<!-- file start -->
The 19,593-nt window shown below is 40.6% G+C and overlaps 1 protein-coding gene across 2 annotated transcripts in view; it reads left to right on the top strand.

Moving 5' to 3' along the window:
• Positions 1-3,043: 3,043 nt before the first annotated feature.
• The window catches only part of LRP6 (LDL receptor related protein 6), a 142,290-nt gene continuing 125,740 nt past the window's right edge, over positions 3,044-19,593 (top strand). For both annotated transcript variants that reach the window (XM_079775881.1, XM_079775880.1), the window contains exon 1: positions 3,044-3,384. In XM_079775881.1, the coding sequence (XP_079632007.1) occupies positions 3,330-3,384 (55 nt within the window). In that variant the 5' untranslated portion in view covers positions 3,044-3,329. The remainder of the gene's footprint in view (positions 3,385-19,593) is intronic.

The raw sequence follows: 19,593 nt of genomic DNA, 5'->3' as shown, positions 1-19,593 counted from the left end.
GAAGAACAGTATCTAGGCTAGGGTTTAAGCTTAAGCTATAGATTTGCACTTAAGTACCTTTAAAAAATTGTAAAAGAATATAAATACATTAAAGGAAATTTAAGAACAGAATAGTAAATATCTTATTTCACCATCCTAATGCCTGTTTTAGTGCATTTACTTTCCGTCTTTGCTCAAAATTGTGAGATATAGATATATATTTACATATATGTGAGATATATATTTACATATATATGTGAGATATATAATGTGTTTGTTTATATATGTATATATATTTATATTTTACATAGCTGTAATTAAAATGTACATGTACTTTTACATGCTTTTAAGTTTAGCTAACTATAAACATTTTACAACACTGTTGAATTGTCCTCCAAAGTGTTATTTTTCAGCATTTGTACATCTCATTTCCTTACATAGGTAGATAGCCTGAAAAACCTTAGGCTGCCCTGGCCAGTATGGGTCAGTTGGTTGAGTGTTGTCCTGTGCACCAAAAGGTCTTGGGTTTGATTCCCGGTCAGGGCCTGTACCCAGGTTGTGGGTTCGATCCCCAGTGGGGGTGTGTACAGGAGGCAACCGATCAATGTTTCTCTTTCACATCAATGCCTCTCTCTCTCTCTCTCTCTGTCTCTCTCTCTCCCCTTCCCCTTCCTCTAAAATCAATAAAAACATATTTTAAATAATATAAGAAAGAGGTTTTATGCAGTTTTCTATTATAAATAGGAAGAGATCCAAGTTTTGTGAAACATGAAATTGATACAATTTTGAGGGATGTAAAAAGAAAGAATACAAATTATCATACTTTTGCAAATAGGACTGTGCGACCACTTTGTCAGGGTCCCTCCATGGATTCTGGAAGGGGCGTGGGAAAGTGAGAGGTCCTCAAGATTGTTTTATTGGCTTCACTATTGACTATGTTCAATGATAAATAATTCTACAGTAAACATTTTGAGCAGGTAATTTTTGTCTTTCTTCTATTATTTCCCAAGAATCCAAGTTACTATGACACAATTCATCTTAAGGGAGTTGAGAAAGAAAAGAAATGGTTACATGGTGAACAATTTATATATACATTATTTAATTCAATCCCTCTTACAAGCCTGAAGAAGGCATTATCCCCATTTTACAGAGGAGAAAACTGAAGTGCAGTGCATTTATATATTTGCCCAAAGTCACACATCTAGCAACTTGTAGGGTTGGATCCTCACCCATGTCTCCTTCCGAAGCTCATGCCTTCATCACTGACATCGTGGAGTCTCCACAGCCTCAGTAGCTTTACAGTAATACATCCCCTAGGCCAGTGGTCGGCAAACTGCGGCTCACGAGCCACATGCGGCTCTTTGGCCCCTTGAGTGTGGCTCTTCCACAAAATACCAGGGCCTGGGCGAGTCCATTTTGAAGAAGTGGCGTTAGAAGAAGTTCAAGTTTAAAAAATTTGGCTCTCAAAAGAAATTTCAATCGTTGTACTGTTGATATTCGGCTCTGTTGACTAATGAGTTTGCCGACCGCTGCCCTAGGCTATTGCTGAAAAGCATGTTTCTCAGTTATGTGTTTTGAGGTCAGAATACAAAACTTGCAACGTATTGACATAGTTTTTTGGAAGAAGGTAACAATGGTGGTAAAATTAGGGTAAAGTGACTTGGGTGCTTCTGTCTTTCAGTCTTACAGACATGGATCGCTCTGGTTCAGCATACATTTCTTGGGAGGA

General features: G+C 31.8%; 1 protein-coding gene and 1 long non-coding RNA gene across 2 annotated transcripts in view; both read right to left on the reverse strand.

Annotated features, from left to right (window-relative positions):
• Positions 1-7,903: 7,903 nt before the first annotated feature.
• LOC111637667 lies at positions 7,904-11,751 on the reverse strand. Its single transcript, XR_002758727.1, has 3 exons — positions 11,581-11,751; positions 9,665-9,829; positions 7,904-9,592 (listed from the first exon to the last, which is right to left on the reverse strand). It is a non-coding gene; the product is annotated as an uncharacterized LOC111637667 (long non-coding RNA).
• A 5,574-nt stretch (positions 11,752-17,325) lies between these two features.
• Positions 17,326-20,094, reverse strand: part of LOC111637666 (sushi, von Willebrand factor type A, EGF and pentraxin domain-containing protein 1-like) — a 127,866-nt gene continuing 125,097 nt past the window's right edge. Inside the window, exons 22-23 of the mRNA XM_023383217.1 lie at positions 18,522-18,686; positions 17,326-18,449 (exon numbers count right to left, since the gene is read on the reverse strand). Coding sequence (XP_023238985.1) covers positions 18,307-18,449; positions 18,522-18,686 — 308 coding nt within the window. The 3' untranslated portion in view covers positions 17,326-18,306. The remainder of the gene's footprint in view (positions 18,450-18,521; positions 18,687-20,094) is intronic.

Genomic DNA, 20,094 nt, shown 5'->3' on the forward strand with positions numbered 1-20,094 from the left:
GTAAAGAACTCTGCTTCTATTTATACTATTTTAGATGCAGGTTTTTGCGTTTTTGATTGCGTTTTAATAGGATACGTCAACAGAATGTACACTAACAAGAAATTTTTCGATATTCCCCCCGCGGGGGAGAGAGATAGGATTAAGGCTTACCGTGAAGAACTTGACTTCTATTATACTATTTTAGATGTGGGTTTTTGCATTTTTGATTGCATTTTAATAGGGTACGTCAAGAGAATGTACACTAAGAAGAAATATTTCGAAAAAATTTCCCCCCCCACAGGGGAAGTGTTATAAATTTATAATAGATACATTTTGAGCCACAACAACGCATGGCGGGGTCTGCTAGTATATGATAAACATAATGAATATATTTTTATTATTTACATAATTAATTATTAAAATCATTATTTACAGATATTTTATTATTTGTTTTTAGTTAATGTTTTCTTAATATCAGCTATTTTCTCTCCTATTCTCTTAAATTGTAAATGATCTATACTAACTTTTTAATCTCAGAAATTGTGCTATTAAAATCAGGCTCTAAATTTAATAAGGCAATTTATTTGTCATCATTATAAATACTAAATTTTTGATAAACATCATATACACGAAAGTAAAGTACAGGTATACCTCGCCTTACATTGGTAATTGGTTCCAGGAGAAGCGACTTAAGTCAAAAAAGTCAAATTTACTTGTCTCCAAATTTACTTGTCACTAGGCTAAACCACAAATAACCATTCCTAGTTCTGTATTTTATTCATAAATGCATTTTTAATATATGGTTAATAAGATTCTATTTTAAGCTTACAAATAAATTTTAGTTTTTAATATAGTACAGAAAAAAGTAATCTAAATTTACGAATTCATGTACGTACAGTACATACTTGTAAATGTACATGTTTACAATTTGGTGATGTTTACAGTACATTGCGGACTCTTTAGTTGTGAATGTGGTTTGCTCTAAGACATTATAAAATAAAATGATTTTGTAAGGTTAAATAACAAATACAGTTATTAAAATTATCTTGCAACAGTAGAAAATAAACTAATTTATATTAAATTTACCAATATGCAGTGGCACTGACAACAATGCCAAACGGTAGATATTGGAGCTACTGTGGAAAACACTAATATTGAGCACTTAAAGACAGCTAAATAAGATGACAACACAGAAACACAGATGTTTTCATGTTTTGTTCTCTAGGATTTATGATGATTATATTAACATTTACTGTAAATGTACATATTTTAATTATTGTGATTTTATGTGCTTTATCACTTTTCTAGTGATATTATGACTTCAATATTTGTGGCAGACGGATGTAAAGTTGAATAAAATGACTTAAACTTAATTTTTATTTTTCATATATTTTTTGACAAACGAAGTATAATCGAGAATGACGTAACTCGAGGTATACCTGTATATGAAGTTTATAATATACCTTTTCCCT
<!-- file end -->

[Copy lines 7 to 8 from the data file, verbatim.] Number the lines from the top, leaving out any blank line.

General features: G+C 31.8%; 1 protein-coding gene and 1 long non-coding RNA gene across 2 annotated transcripts in view; both read right to left on the reverse strand.

Annotated features, from left to right (window-relative positions):